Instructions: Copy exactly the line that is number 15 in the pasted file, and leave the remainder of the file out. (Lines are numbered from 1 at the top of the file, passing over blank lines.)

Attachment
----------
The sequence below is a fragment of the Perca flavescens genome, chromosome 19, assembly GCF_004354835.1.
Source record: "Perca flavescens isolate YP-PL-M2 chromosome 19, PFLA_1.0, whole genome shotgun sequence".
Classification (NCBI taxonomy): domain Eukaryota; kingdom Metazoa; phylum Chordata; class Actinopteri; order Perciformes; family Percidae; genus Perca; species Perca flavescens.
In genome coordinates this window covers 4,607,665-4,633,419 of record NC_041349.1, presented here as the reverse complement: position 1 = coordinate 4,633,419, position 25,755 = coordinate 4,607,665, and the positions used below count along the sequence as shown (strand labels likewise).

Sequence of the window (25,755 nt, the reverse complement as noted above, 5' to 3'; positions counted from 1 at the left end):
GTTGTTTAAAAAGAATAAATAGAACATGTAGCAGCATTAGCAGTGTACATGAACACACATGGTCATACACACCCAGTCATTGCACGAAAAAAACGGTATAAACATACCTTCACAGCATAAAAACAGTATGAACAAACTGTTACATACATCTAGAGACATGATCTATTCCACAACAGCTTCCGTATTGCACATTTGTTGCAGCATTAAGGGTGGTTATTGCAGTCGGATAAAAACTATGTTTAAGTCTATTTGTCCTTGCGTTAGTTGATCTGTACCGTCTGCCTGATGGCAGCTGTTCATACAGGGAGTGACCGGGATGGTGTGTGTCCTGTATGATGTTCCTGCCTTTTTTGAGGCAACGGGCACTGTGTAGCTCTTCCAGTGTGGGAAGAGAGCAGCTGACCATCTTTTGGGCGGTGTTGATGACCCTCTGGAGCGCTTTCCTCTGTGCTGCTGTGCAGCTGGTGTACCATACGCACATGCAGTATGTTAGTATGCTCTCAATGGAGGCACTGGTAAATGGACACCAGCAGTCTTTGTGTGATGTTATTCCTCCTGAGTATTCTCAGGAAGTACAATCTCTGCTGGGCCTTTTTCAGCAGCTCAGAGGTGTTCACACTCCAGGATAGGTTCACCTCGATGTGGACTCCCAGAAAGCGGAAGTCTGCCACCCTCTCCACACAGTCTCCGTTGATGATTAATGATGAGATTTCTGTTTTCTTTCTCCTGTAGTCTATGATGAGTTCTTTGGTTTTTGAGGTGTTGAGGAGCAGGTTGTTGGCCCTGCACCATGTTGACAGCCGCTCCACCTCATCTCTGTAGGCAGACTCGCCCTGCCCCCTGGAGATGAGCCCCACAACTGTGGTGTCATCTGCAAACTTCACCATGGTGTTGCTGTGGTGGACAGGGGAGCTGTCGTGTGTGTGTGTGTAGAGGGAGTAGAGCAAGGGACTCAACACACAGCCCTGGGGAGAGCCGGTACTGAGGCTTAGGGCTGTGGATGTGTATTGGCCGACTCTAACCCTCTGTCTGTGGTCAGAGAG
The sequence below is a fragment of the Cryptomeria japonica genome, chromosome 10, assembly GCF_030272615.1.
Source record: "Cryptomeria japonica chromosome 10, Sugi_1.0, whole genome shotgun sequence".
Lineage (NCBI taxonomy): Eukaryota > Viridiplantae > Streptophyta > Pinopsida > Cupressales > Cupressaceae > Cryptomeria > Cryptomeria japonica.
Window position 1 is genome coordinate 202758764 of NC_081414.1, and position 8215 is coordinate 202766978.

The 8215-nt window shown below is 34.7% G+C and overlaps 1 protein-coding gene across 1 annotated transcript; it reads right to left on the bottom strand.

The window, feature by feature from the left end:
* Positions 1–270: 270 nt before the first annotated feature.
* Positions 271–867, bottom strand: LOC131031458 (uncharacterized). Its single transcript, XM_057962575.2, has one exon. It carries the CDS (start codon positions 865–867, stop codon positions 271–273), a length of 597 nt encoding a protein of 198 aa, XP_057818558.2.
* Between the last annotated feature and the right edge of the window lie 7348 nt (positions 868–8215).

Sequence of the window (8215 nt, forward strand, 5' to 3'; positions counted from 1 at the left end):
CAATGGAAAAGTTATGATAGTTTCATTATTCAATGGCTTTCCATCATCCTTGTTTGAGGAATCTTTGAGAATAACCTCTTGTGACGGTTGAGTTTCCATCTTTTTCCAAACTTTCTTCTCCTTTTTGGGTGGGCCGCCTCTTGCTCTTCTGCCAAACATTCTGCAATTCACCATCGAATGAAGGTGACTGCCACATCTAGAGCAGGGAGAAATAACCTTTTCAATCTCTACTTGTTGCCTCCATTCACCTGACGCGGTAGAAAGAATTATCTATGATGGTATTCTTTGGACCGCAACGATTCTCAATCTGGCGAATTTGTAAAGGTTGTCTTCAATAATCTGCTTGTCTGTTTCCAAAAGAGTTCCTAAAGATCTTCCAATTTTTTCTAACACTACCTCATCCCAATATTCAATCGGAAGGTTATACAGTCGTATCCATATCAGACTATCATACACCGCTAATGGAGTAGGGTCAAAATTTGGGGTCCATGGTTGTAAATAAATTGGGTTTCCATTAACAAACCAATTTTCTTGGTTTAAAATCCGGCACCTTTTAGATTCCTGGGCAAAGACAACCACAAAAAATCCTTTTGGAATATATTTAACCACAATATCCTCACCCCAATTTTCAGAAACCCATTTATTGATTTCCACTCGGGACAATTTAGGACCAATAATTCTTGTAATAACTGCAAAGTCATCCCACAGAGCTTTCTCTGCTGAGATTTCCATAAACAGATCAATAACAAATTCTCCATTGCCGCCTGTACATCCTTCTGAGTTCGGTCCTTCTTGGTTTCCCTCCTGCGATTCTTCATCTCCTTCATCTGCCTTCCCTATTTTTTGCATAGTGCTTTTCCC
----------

* Between the last annotated feature and the right edge of the window lie 7348 nt (positions 868–8215).